Ireland captain Rory Best says gap between hemispheres has been filled

Simon Zebo and CJ Stander celebrate after Saturday's Test win over Australia
Simon Zebo and CJ Stander celebrate after Saturday's Test win over Australia

Ireland captain Rory Best believes his side has helped fill the "void" between the northern and southern hemispheres with their historic autumn Test series.

A first win over New Zealand in Chicago was followed by Saturday's battling 27-24 victory over Australia.

All four semi-finalists at the 2015 Rugby World Cup came from the southern hemisphere but Ireland also secured a maiden win in South Africa in June.

"We feel that as a team on our day we can compete with anyone," said Best.

"After the Rugby World Cup there was all the talk about a big void between the northern and southern hemisphere.

"We didn't think there was a gap 12 months ago but we've simply got to keep improving. It's a good sign for us with the depth that we are now building."

Ireland's success over the Wallabies saw them become the first European side to defeat all three of the big southern hemisphere sides in a calendar year since England achieved the feat in 2003.

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Iain Henderson scored a try in Ireland's win over Australia

'One of my proudest days' - Schmidt

Schmidt described seeing his injury-ravaged team beat Australia as "one of his proudest days" after a performance which showed "immense character".

The New Zealand-born coach signed a contract extension through to the 2019 Rugby World Cup before their successful November series, which began by ending the All Blacks' 18-match unbeaten run in Chicago.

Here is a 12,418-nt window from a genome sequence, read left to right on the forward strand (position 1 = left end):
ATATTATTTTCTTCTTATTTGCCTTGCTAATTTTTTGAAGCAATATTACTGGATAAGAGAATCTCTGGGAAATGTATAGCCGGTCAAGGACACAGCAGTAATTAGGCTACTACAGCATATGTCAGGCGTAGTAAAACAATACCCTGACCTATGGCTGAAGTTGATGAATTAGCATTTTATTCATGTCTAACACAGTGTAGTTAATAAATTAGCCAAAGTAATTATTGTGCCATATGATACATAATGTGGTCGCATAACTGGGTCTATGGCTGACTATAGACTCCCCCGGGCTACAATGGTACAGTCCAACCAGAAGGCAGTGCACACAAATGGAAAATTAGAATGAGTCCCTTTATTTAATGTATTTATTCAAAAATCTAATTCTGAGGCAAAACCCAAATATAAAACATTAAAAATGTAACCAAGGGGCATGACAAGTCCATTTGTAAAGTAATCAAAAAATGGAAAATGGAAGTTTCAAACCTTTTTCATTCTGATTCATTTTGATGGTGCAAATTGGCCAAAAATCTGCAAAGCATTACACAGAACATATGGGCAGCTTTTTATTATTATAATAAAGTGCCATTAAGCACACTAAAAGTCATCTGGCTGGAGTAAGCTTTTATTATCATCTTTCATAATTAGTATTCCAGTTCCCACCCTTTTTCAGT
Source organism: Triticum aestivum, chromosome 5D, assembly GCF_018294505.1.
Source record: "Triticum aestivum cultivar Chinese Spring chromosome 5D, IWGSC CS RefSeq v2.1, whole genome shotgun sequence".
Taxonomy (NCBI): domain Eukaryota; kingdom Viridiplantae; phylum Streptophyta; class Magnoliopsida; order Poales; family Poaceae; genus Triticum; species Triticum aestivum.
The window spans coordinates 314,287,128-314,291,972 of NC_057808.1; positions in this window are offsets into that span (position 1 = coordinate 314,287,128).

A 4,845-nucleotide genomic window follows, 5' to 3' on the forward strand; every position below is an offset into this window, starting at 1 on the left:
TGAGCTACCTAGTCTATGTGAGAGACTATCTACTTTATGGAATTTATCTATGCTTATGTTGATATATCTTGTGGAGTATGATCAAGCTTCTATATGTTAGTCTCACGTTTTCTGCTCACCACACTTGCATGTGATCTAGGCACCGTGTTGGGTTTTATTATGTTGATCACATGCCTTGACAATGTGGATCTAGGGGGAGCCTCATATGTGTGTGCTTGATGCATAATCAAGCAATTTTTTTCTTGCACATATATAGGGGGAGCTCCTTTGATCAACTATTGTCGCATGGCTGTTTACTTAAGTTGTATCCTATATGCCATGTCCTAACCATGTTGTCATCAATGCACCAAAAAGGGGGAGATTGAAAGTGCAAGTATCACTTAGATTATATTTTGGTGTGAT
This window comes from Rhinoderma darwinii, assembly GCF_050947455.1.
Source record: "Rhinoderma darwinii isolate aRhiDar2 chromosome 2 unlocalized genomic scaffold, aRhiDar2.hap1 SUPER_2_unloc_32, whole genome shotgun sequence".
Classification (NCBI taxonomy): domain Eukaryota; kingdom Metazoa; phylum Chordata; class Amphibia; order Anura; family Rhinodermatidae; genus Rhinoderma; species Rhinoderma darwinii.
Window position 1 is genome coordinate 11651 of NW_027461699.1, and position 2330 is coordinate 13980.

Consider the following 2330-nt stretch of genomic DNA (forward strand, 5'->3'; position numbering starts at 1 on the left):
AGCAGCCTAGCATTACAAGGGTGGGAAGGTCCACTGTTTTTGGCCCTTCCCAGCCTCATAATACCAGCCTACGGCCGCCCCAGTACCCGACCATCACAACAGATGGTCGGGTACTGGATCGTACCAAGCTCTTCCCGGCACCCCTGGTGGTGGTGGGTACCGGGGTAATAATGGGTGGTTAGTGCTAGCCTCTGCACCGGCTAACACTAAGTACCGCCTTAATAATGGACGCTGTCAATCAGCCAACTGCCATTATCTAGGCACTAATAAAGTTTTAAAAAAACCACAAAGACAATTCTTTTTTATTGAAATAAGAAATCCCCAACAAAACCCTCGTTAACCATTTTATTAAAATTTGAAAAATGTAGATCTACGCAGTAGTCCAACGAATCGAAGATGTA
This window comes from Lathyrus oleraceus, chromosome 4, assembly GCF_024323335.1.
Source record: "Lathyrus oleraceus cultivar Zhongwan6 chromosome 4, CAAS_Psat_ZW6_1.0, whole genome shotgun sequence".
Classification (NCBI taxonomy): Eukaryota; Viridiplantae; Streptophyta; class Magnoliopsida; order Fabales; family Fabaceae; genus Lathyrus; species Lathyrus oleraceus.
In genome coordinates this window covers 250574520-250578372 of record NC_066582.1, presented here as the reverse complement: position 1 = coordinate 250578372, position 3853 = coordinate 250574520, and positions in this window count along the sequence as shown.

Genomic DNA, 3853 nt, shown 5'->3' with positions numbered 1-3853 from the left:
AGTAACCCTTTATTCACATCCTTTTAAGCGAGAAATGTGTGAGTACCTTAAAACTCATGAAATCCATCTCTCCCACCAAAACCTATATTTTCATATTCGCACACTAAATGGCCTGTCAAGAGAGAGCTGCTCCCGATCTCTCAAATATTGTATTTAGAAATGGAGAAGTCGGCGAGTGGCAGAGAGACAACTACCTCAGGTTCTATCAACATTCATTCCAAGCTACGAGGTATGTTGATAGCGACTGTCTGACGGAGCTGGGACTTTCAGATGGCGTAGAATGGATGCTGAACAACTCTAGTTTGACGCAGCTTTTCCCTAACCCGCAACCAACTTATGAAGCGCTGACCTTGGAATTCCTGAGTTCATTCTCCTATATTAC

Their resultant rise to fourth place in the world rankings could prove crucial to their seeding for the World Cup draw on 10 May, with Ireland still having the chance to improve their position with a good performance in the 2017 Six Nations.

By contrast, third-placed Australia only have this Saturday's Test against England at Twickenham to consolidate their standing.

Schmidt handed out 18 debuts in his team's 12 Tests during 2016, demonstrating the strength in depth at his disposal.

The emergence of the likes of Garry Ringrose, Joey Carbery and Josh van der Flier as quality performers on the international stage have been major plusses from the autumn internationals and the 'feelgood' factor is returning to Irish rugby after a disappointing World Cup quarter-final exit and an indifferent Six Nations campaign.

Having only beaten Italy and Scotland, and drawn with Wales, in the 2016 Six Nations, Ireland will be hopeful that home advantage will prove enough to help them overhaul France and Grand Slam winners England at the Aviva Stadium in February and March of next year.

Furlong 'embarrassed' by Lions link

By that stage, the battle for British & Irish Lions places will have been brought into much sharper focus, with tight-head prop Tadhg Furlong among those already emerging as a contender to be on the plane to New Zealand.

"It's kind of daunting in a way, to be honest with you," said prop Furlong of links to next summer's Lions squad.

"Because you know in your own head that 'jeez, my scrum wasn't great there' or 'my entry wasn't great here, and if I do this against a really great scrummaging pack, I'm going to be torn apart here'.

"That is your thought process and, with people throwing that out, you get kind of embarrassed.

"The Lions is synonymous with such a big brand and so many great players have played there. Do I see myself there at the minute? No.

"I think I have a long journey to go and, as I said, I've only started four games for Ireland, two Heineken Cup games for Leinster and it is a big, big step to be making those shouts."

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